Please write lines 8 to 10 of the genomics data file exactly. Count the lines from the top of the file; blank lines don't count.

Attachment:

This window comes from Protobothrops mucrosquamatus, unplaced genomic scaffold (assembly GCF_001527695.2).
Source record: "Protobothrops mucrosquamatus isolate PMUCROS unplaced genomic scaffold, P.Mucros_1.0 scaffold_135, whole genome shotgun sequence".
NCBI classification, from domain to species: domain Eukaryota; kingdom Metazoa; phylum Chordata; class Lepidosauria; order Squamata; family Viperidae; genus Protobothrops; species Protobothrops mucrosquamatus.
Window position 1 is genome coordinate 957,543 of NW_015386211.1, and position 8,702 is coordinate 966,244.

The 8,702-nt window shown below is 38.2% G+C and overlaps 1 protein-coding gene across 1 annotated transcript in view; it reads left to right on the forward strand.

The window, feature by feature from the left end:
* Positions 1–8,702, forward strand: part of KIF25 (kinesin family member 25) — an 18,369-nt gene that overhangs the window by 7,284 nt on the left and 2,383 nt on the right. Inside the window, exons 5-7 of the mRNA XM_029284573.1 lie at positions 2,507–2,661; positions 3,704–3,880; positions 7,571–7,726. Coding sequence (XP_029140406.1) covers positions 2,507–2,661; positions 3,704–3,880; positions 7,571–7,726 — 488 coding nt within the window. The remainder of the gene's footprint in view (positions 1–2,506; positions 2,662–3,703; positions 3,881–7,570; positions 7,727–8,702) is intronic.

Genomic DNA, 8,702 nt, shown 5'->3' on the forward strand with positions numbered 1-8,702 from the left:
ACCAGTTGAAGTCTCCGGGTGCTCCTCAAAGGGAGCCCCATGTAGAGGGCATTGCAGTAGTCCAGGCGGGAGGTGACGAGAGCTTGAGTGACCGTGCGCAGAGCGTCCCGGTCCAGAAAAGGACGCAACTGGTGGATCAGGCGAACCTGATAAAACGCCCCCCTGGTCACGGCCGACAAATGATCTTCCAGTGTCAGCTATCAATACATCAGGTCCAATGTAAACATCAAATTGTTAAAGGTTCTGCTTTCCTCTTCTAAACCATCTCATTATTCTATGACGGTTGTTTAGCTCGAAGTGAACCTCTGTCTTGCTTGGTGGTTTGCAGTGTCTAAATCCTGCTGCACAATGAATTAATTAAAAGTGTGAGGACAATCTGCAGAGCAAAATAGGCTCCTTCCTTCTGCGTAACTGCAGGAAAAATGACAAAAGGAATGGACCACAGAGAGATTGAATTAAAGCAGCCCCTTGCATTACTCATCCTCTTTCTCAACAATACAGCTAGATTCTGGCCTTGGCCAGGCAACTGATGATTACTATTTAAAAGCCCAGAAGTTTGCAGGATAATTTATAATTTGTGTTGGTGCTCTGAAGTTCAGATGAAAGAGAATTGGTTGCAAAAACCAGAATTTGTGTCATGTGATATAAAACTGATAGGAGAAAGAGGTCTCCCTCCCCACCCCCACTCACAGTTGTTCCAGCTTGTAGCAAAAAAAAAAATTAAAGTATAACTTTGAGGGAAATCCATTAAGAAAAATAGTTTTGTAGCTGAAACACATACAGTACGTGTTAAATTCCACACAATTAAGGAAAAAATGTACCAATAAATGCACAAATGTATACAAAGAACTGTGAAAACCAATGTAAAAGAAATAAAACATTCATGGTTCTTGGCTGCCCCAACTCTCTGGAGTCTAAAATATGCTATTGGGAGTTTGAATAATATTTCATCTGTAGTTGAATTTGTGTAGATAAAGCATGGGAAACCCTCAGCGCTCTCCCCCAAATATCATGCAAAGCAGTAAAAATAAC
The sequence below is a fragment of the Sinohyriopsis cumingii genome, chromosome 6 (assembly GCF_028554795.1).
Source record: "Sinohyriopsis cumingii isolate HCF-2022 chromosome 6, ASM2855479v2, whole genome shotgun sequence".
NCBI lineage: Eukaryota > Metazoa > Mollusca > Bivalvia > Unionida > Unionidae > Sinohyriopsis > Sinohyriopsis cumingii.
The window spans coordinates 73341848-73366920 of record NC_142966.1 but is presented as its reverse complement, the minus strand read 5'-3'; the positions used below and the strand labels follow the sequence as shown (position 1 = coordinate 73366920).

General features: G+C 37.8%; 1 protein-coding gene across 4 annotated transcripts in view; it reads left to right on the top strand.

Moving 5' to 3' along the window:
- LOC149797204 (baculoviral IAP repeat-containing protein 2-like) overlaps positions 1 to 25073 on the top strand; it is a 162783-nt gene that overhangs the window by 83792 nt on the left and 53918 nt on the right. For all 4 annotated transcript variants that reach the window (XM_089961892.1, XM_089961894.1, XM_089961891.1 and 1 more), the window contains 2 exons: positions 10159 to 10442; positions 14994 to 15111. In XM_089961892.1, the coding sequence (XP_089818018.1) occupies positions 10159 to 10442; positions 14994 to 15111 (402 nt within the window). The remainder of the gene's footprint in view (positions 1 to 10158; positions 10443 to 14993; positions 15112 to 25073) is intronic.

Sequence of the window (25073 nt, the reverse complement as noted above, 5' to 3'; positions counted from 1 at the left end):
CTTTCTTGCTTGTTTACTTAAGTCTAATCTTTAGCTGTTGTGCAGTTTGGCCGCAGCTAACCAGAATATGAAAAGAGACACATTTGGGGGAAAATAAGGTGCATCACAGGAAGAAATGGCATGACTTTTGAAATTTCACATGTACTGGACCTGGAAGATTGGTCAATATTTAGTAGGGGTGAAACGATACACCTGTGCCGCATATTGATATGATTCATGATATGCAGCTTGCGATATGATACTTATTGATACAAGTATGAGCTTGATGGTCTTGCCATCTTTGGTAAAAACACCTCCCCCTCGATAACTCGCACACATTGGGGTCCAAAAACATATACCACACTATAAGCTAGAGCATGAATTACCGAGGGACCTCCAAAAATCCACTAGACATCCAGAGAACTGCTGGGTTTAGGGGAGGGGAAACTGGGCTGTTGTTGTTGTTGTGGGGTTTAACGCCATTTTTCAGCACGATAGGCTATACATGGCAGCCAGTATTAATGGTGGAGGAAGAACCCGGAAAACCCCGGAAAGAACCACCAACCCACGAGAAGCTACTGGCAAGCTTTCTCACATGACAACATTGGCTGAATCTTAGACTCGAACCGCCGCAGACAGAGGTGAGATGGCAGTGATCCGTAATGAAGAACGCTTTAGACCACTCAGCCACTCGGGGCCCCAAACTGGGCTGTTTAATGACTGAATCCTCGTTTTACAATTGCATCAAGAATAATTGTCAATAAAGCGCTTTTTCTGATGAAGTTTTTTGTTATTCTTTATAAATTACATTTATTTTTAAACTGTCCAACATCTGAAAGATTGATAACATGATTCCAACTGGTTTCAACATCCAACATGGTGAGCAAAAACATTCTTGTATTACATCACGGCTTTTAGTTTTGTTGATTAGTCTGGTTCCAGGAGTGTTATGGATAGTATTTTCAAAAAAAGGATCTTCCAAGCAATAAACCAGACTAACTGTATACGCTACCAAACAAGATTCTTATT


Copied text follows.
Genomic DNA, 8,702 nt, shown 5'->3' on the forward strand with positions numbered 1-8,702 from the left:
ACCAGTTGAAGTCTCCGGGTGCTCCTCAAAGGGAGCCCCATGTAGAGGGCATTGCAGTAGTCCAGGCGGGAGGTGACGAGAGCTTGAGTGACCGTGCGCAGAGCGTCCCGGTCCAGAAAAGGACGCAACTGGTGGATCAGGCGAACCTGATAAAACGCCCCCCTGGTCACGGCCGACAAATGATCTTCCAGTGTCAGCTATCAATACATCAGGTCCAATGTAAACATCAAATTGTTAAAGGTTCTGCTTTCCTCTTCTAAACCATCTCATTATTCTATGACGGTTGTTTAGCTCGAAGTGAACCTCTGTCTTGCTTGGTGGTTTGCAGTGTCTAAATCCTGCTGCACAATGAATTAATTAAAAGTGTGAGGACAATCTGCAGAGCAAAATAGGCTCCTTCCTTCTGCGTAACTGCAGGAAAAATGACAAAAGGAATGGACCACAGAGAGATTGAATTAAAGCAGCCCCTTGCATTACTCATCCTCTTTCTCAACAATACAGCTAGATTCTGGCCTTGGCCAGGCAACTGATGATTACTATTTAAAAGCCCAGAAGTTTGCAGGATAATTTATAATTTGTGTTGGTGCTCTGAAGTTCAGATGAAAGAGAATTGGTTGCAAAAACCAGAATTTGTGTCATGTGATATAAAACTGATAGGAGAAAGAGGTCTCCCTCCCCACCCCCACTCACAGTTGTTCCAGCTTGTAGCAAAAAAAAAAATTAAAGTATAACTTTGAGGGAAATCCATTAAGAAAAATAGTTTTGTAGCTGAAACACATACAGTACGTGTTAAATTCCACACAATTAAGGAAAAAATGTACCAATAAATGCACAAATGTATACAAAGAACTGTGAAAACCAATGTAAAAGAAATAAAACATTCATGGTTCTTGGCTGCCCCAACTCTCTGGAGTCTAAAATATGCTATTGGGAGTTTGAATAATATTTCATCTGTAGTTGAATTTGTGTAGATAAAGCATGGGAAACCCTCAGCGCTCTCCCCCAAATATCATGCAAAGCAGTAAAAATAAC
The sequence below is a fragment of the Sinohyriopsis cumingii genome, chromosome 6 (assembly GCF_028554795.1).